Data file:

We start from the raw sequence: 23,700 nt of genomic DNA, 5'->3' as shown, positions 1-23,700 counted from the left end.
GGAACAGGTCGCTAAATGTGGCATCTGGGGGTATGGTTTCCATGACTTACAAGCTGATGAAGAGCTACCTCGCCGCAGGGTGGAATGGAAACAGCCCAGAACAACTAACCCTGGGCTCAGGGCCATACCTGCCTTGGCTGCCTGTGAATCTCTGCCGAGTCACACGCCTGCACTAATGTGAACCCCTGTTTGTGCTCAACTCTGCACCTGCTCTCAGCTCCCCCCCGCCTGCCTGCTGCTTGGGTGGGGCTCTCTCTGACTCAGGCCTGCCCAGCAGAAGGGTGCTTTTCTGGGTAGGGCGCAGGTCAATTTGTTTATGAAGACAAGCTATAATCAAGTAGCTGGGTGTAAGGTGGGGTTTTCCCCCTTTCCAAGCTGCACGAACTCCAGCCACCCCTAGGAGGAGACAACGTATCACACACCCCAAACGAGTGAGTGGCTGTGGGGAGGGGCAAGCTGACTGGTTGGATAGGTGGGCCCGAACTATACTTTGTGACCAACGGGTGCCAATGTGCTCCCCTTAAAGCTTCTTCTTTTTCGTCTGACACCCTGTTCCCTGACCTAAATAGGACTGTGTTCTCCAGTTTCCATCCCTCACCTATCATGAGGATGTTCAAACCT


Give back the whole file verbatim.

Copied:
We start from the raw sequence: 23,700 nt of genomic DNA, 5'->3' as shown, positions 1-23,700 counted from the left end.
GGAACAGGTCGCTAAATGTGGCATCTGGGGGTATGGTTTCCATGACTTACAAGCTGATGAAGAGCTACCTCGCCGCAGGGTGGAATGGAAACAGCCCAGAACAACTAACCCTGGGCTCAGGGCCATACCTGCCTTGGCTGCCTGTGAATCTCTGCCGAGTCACACGCCTGCACTAATGTGAACCCCTGTTTGTGCTCAACTCTGCACCTGCTCTCAGCTCCCCCCCGCCTGCCTGCTGCTTGGGTGGGGCTCTCTCTGACTCAGGCCTGCCCAGCAGAAGGGTGCTTTTCTGGGTAGGGCGCAGGTCAATTTGTTTATGAAGACAAGCTATAATCAAGTAGCTGGGTGTAAGGTGGGGTTTTCCCCCTTTCCAAGCTGCACGAACTCCAGCCACCCCTAGGAGGAGACAACGTATCACACACCCCAAACGAGTGAGTGGCTGTGGGGAGGGGCAAGCTGACTGGTTGGATAGGTGGGCCCGAACTATACTTTGTGACCAACGGGTGCCAATGTGCTCCCCTTAAAGCTTCTTCTTTTTCGTCTGACACCCTGTTCCCTGACCTAAATAGGACTGTGTTCTCCAGTTTCCATCCCTCACCTATCATGAGGATGTTCAAACCT